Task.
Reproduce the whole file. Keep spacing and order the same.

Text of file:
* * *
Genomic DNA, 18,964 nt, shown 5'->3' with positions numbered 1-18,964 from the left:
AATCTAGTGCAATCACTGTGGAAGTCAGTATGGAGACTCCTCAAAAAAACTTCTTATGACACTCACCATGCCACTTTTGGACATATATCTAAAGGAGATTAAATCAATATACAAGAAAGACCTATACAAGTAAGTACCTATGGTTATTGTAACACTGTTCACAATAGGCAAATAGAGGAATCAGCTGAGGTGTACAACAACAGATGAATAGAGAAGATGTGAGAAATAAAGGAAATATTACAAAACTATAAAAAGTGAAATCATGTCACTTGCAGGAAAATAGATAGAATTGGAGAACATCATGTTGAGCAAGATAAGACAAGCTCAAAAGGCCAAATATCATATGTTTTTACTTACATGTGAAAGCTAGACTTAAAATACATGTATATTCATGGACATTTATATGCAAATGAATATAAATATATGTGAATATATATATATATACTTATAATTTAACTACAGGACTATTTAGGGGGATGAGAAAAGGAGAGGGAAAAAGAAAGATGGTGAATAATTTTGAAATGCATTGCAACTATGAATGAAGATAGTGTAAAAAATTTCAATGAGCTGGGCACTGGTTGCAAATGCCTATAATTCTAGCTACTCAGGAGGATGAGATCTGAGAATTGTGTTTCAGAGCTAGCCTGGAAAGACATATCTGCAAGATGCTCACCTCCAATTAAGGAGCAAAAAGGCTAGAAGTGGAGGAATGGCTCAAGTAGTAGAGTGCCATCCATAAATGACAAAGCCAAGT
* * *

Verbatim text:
Genomic DNA, 18,964 nt, shown 5'->3' with positions numbered 1-18,964 from the left:
AATCTAGTGCAATCACTGTGGAAGTCAGTATGGAGACTCCTCAAAAAAACTTCTTATGACACTCACCATGCCACTTTTGGACATATATCTAAAGGAGATTAAATCAATATACAAGAAAGACCTATACAAGTAAGTACCTATGGTTATTGTAACACTGTTCACAATAGGCAAATAGAGGAATCAGCTGAGGTGTACAACAACAGATGAATAGAGAAGATGTGAGAAATAAAGGAAATATTACAAAACTATAAAAAGTGAAATCATGTCACTTGCAGGAAAATAGATAGAATTGGAGAACATCATGTTGAGCAAGATAAGACAAGCTCAAAAGGCCAAATATCATATGTTTTTACTTACATGTGAAAGCTAGACTTAAAATACATGTATATTCATGGACATTTATATGCAAATGAATATAAATATATGTGAATATATATATATATACTTATAATTTAACTACAGGACTATTTAGGGGGATGAGAAAAGGAGAGGGAAAAAGAAAGATGGTGAATAATTTTGAAATGCATTGCAACTATGAATGAAGATAGTGTAAAAAATTTCAATGAGCTGGGCACTGGTTGCAAATGCCTATAATTCTAGCTACTCAGGAGGATGAGATCTGAGAATTGTGTTTCAGAGCTAGCCTGGAAAGACATATCTGCAAGATGCTCACCTCCAATTAAGGAGCAAAAAGGCTAGAAGTGGAGGAATGGCTCAAGTAGTAGAGTGCCATCCATAAATGACAAAGCCAAGT